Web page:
The HKMA also identified some internal control deficiencies in its investigation. In particular, it noted isolated communication indiscretions by traders in six banks which resulted in the possible disclosure of client or counterparty information to other banks – made for the claimed purpose of sharing information on market conditions.

While the HKMA deemed such conduct “inappropriate”, it also noted that (i) the banks in question have made enhancements to their internal controls (such as putting transaction monitoring tools in place and periodically reviewing traders’ communications) in line with international trends in the past few years, (ii) the number of communications in question was not large, and that (iii) there is no evidence to suggest FX manipulation stemming from those communications.

D. HKMA’s actions 

Against the traders

In light of the findings in its investigation, the HKMA has referred two cases above involving attempted FX manipulation, including the identity of the traders involved, to the relevant overseas authorities for any possible follow-up action. It has also required the two banks involved to take appropriate actions against the Hong Kong traders involved.

Against the banks

In respect of the two banks whose traders were involved in the two cases of attempted manipulation, the HKMA has required the banks to engage an independent external reviewer to (i) determine the cause of the relevant attempt, including its implications on the effectiveness of the relevant internal controls and management oversight and (ii) make recommendations to ensure that such controls and oversight are adequate to prevent and detect misconduct and irregularities by traders. The banks must then report the results to the HKMA and implement the reviewer’s recommendations within a timeframe and manner agreed with the HKMA.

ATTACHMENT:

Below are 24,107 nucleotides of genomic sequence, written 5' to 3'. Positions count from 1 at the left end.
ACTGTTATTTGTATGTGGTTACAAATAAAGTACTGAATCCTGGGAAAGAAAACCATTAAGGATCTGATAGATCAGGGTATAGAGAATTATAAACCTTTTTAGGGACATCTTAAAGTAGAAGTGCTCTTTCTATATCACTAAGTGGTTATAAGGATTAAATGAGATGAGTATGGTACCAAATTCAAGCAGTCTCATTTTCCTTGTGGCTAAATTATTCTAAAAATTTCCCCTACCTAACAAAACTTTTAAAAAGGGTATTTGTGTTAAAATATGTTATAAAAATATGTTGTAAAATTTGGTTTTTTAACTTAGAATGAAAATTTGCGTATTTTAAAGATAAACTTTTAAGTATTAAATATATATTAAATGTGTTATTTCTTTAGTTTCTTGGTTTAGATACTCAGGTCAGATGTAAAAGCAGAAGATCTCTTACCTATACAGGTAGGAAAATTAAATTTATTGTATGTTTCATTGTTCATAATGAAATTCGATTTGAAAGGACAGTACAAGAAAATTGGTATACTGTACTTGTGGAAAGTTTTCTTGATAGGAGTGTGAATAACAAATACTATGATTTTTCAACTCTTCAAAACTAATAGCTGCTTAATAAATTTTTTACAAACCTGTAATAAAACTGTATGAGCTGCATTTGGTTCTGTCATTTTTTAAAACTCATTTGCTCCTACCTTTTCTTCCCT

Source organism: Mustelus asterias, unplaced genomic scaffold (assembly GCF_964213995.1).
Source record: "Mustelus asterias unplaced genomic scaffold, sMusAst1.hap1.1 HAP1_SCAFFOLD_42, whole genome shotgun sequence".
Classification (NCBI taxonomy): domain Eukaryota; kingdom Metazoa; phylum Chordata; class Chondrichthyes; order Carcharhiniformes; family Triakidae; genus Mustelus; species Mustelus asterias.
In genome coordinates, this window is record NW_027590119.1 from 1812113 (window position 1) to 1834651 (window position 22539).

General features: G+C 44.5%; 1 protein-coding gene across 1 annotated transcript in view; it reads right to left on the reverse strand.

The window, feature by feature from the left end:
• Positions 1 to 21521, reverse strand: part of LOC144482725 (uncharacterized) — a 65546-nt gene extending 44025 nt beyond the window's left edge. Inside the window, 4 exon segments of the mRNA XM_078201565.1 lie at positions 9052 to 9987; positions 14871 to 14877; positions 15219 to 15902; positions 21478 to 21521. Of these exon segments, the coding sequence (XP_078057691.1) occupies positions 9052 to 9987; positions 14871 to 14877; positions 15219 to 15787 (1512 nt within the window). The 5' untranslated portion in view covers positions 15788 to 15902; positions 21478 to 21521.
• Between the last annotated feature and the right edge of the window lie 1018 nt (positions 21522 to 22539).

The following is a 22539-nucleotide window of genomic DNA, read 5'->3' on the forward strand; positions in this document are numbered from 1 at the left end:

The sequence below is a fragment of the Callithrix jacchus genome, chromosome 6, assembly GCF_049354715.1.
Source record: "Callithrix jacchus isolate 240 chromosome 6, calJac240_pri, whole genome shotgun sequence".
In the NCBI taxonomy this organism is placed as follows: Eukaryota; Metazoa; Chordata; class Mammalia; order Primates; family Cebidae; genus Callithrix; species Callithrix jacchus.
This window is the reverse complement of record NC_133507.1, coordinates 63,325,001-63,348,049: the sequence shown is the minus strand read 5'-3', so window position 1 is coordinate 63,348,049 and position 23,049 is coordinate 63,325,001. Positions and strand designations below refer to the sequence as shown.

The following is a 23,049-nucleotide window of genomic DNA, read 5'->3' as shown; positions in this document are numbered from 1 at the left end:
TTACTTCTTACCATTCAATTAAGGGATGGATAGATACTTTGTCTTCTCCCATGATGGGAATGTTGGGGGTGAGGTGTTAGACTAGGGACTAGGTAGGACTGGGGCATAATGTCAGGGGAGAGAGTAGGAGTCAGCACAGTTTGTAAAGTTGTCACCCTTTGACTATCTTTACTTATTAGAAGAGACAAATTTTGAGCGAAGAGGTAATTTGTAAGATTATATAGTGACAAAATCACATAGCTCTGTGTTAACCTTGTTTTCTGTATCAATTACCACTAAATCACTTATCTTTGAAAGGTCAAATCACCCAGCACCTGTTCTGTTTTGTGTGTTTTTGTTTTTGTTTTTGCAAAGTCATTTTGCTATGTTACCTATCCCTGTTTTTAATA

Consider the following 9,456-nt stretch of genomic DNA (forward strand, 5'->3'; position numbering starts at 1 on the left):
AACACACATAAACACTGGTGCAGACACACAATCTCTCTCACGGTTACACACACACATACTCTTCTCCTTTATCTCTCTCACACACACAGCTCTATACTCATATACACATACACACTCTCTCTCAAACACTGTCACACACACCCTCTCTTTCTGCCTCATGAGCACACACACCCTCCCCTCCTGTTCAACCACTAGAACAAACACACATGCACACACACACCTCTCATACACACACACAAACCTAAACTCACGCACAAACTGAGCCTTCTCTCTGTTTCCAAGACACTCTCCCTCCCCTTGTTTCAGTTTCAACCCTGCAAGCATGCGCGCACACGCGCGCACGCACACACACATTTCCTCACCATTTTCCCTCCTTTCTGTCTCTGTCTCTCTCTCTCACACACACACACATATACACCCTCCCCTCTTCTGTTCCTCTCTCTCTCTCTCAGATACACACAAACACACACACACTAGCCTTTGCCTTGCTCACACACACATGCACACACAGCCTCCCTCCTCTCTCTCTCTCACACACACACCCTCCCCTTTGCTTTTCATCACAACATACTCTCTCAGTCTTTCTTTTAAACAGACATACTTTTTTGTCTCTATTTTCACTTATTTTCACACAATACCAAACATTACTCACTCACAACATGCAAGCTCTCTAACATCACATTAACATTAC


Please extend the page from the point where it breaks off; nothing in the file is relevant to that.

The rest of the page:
In respect of the six banks found to have communication indiscretions, the HKMA has required those banks (apart from banks which do not now have a FX trading desk in Hong Kong) to conduct an assessment of their internal controls and whether they are sufficient to ensure compliance with the TMA’s Code of Conduct and Practice (the TMA Code) (the HKMA and all banks that were investigated are members of the TMA), and to identify appropriate additional measures to be implemented. The banks must then also report the results to the HKMA implement any additional measures within a timeframe and manner agreed with the HKMA.

E. Recommended actions

The HKMA has promised to closely monitor the outcome of the required actions as part of the investigation. It also noted that other investigations by foreign regulators are underway, and that there may be a need for it to follow up on their findings where appropriate.

Banks should review their internal control policies and make sure their traders and staff are familiar with both the internal controls as well as the TMA Code with regards to FX trading. FX trading and benchmark fixing are not governed by the HKMA’s Supervisory Policy Manual (unlike HIBOR or other benchmark rate submissions). Although the TMA Code, which covers FX trading, is not legally binding upon banks, it reflects international standards and best practices: compliance will show regulators that all steps were taken to follow best practice and to prevent manipulation by “rogue traders”, while non-compliance may bring not only disciplinary action by the TMA but also referral to the HKMA.

Internationally, six banks agreed in November 2014 to pay approximately US$4.3 billion in fines3 imposed by various regulators, including the FCA,4 FINMA,5 the United States Commodities Futures Trading Commission6 and the United States Office of the Comptroller of the Currency.7 A former trader from the Royal Bank of Scotland was arrested in the United Kingdom on 19 December 2014 in connection with a SFO investigation into FX manipulation. It is expected that the probes by regulators will continue for some time, and that the FX market will become increasingly regulated as a result of the investigations.